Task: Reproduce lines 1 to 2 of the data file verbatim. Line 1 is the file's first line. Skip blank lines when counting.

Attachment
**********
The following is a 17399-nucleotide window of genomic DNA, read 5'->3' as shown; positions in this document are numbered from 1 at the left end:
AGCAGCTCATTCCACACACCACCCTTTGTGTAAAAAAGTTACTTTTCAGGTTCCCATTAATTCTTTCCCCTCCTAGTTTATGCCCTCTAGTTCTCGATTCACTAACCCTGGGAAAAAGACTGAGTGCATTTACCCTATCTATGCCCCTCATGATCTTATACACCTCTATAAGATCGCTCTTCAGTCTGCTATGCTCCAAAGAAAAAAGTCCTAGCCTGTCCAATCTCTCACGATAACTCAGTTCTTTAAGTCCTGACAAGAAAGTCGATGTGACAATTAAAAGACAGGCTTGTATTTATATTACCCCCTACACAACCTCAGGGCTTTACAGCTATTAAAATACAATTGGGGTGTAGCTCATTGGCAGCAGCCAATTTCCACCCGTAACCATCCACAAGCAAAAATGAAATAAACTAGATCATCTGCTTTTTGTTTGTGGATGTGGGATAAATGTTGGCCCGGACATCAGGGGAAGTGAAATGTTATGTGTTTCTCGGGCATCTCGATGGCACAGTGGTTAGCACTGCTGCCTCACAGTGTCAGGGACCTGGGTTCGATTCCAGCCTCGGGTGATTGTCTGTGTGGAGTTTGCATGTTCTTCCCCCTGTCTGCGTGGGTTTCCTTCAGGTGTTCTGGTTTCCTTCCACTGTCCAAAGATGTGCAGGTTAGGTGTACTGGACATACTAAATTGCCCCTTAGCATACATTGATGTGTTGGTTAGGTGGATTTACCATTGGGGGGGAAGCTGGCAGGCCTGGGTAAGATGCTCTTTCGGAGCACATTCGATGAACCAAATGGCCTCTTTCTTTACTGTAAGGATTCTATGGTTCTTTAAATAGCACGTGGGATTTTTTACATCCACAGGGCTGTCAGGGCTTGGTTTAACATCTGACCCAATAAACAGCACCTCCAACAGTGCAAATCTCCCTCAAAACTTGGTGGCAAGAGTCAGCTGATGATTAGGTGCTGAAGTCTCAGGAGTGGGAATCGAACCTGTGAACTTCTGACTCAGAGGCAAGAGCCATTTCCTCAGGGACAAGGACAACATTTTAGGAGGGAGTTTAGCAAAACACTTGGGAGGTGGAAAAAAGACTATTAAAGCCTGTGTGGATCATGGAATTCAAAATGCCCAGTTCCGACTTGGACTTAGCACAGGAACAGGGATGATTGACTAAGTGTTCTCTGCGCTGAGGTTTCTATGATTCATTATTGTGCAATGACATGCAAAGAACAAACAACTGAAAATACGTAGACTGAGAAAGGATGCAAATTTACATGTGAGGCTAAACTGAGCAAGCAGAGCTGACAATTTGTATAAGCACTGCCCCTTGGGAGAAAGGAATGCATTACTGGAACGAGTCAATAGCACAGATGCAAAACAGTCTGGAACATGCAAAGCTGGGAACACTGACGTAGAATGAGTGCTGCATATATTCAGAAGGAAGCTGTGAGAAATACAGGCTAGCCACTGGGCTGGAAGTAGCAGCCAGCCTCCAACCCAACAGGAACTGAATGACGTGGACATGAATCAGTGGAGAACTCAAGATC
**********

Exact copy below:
The following is a 17399-nucleotide window of genomic DNA, read 5'->3' as shown; positions in this document are numbered from 1 at the left end:
AGCAGCTCATTCCACACACCACCCTTTGTGTAAAAAAGTTACTTTTCAGGTTCCCATTAATTCTTTCCCCTCCTAGTTTATGCCCTCTAGTTCTCGATTCACTAACCCTGGGAAAAAGACTGAGTGCATTTACCCTATCTATGCCCCTCATGATCTTATACACCTCTATAAGATCGCTCTTCAGTCTGCTATGCTCCAAAGAAAAAAGTCCTAGCCTGTCCAATCTCTCACGATAACTCAGTTCTTTAAGTCCTGACAAGAAAGTCGATGTGACAATTAAAAGACAGGCTTGTATTTATATTACCCCCTACACAACCTCAGGGCTTTACAGCTATTAAAATACAATTGGGGTGTAGCTCATTGGCAGCAGCCAATTTCCACCCGTAACCATCCACAAGCAAAAATGAAATAAACTAGATCATCTGCTTTTTGTTTGTGGATGTGGGATAAATGTTGGCCCGGACATCAGGGGAAGTGAAATGTTATGTGTTTCTCGGGCATCTCGATGGCACAGTGGTTAGCACTGCTGCCTCACAGTGTCAGGGACCTGGGTTCGATTCCAGCCTCGGGTGATTGTCTGTGTGGAGTTTGCATGTTCTTCCCCCTGTCTGCGTGGGTTTCCTTCAGGTGTTCTGGTTTCCTTCCACTGTCCAAAGATGTGCAGGTTAGGTGTACTGGACATACTAAATTGCCCCTTAGCATACATTGATGTGTTGGTTAGGTGGATTTACCATTGGGGGGGAAGCTGGCAGGCCTGGGTAAGATGCTCTTTCGGAGCACATTCGATGAACCAAATGGCCTCTTTCTTTACTGTAAGGATTCTATGGTTCTTTAAATAGCACGTGGGATTTTTTACATCCACAGGGCTGTCAGGGCTTGGTTTAACATCTGACCCAATAAACAGCACCTCCAACAGTGCAAATCTCCCTCAAAACTTGGTGGCAAGAGTCAGCTGATGATTAGGTGCTGAAGTCTCAGGAGTGGGAATCGAACCTGTGAACTTCTGACTCAGAGGCAAGAGCCATTTCCTCAGGGACAAGGACAACATTTTAGGAGGGAGTTTAGCAAAACACTTGGGAGGTGGAAAAAAGACTATTAAAGCCTGTGTGGATCATGGAATTCAAAATGCCCAGTTCCGACTTGGACTTAGCACAGGAACAGGGATGATTGACTAAGTGTTCTCTGCGCTGAGGTTTCTATGATTCATTATTGTGCAATGACATGCAAAGAACAAACAACTGAAAATACGTAGACTGAGAAAGGATGCAAATTTACATGTGAGGCTAAACTGAGCAAGCAGAGCTGACAATTTGTATAAGCACTGCCCCTTGGGAGAAAGGAATGCATTACTGGAACGAGTCAATAGCACAGATGCAAAACAGTCTGGAACATGCAAAGCTGGGAACACTGACGTAGAATGAGTGCTGCATATATTCAGAAGGAAGCTGTGAGAAATACAGGCTAGCCACTGGGCTGGAAGTAGCAGCCAGCCTCCAACCCAACAGGAACTGAATGACGTGGACATGAATCAGTGGAGAACTCAAGATC